Eli Lilly and Company have announced positive results from the phase 3 TRAILBLAZER-ALZ 2 study showing that donanemab significantly slows cognitive and functional decline in people with early symptoms of Alzheimer’s disease.
Donanemab met the primary endpoint of change from baseline to 18 months on the integrated Alzheimer’s Disease Rating Scale (iADRS). The main iADRS endpoint measures cognition and activities of daily life such as managing finances, driving, engaging in hobbies, and talking about current events.
All secondary end points of cognitive and functional decline were met and demonstrated statistically highly significant clinical benefit of equal magnitude. Based on these results, Lilly said it would proceed with global regulatory filings as soon as possible and anticipates filings with the US Food and Drug Administration (FDA) later this quarter.
Lilly said it would work closely with the FDA and other global regulators to achieve the fastest path to traditional approval.
Future drug development
Andrea Pfiefer, CEO of AC Immune, told Labiotech that the announcement bodes not only well for Alzheimer’s patients, but for future drug development at Lilly and other companies.
“This news is great for patients, their families and the entire industry and it is just the start of the next stage in Alzheimer’s drug development,” said Pfiefer.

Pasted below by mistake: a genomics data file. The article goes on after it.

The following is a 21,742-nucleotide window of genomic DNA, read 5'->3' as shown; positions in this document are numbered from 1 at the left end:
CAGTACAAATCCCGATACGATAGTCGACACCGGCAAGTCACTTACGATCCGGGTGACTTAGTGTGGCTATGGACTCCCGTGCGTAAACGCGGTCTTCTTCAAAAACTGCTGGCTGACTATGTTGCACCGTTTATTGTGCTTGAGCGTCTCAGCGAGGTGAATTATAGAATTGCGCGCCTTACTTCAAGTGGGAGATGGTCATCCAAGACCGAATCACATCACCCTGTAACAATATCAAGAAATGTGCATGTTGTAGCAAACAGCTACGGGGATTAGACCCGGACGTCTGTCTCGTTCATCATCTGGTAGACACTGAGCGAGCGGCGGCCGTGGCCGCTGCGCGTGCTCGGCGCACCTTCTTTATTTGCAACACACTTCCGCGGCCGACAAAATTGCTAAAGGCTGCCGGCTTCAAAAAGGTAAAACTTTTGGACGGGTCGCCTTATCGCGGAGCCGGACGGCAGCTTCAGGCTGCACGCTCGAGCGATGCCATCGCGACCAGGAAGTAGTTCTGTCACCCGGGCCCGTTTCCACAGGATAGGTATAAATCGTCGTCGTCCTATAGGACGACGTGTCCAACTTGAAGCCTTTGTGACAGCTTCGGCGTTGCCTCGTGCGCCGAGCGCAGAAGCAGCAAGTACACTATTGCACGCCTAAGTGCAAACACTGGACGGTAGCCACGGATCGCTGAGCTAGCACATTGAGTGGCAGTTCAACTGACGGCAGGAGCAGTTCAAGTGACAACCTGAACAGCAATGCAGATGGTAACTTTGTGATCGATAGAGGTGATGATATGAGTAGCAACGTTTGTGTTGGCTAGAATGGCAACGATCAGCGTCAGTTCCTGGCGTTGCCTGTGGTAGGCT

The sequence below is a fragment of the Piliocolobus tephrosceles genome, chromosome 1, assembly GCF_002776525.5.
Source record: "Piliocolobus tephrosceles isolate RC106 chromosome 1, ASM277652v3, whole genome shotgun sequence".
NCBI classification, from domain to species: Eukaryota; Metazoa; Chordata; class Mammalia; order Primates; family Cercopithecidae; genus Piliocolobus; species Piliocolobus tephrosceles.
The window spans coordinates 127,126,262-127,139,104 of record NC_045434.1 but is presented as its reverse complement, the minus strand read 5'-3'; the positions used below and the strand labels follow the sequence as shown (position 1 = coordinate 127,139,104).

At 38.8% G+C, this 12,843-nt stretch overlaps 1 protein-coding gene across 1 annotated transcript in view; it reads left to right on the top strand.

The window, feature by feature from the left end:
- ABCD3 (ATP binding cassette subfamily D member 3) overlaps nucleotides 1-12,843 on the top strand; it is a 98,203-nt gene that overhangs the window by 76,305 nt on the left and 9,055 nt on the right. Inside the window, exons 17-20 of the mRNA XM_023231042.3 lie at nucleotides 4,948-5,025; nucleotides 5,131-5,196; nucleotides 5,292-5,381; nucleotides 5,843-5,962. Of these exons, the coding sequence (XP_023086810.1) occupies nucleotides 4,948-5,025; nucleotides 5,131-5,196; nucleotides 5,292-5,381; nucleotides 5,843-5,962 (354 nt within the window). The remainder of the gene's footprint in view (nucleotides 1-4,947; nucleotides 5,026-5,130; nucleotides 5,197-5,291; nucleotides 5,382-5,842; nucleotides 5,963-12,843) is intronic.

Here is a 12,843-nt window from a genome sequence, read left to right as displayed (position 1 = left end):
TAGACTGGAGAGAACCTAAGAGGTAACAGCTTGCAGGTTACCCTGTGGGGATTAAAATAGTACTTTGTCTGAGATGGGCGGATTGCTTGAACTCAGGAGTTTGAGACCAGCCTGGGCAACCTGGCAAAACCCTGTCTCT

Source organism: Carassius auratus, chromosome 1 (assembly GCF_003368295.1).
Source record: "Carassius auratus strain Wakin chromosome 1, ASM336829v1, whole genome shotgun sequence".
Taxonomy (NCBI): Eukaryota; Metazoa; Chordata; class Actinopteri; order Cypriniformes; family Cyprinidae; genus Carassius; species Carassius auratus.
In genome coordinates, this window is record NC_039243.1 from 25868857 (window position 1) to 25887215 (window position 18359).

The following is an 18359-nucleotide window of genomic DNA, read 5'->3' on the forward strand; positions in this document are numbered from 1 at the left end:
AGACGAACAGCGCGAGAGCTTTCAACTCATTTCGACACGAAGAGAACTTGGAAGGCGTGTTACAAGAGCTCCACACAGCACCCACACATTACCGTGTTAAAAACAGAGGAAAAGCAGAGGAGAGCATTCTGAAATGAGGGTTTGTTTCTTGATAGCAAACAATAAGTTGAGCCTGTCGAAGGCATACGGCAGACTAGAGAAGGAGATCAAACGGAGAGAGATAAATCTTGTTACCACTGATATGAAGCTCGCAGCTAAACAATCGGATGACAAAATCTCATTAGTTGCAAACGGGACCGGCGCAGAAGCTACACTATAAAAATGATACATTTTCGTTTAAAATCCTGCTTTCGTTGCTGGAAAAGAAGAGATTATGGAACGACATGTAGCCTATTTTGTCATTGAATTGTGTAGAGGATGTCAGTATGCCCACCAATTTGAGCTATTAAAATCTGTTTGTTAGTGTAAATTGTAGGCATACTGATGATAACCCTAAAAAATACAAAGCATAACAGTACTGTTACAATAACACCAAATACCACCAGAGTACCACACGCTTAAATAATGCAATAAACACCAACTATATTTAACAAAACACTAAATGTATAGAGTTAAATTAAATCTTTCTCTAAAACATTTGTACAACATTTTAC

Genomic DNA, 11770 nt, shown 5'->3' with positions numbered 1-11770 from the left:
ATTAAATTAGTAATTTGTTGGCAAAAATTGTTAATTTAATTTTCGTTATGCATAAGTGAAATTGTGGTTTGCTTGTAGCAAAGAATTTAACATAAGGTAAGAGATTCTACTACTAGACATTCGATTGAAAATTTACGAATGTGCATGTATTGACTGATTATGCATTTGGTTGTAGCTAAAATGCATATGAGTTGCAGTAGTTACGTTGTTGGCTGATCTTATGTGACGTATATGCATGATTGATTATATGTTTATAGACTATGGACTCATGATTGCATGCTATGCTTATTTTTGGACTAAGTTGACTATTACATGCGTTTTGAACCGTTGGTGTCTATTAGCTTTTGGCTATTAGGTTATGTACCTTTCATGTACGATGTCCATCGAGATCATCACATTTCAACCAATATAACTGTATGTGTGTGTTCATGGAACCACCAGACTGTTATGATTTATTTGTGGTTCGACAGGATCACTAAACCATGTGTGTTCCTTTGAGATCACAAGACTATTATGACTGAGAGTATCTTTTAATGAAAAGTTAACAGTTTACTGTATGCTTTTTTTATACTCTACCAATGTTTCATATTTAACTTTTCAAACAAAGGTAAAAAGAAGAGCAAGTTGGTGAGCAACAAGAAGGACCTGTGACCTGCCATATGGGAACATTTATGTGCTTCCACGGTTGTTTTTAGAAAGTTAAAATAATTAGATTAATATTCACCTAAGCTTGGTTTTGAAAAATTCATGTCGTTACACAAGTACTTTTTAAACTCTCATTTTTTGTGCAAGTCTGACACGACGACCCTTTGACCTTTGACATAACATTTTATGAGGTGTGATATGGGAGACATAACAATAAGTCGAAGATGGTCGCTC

“Today’s donanemab data demonstrate clearly that targeting and clearing of pyroglu-Abeta, the second toxic Abeta protein species seen in Alzheimer’s disease, also has clear benefits on plaque levels and clinical performance. This further confirms and complements the results seen with lecanemab and strengthens the validation of the amyloid beta hypothesis. In addition, the need for progress toward appropriate treatment and prevention of Alzheimer’s disease will accelerate the development of Abeta-targeted therapies that are even safer and easier to administer.”
Pfiefer said for AC Immune’s own anti-Abeta vaccine, ACI-24, which targets pyroglu-Abeta and soluble Abeta oligomers, both targeted by lecanemab and donanemab, respectively, Lilly’s results were “very encouraging”.
Lilly’s study details
TRAILBLAZER-ALZ 2, the Lilly randomized, double-blind, placebo-controlled study, evaluating the safety and efficacy of donanemab, an investigative amyloid plaque-targeting therapy. This study enrolled people with early symptomatic Alzheimer’s disease (AD), which includes mild cognitive impairment (MCI) and mild dementia stages of the disease, with the presence of confirmed AD neuropathology, and participants completed their treatment with donanemab once they achieved the prescribed levels of amyloid plaque clearance. previously.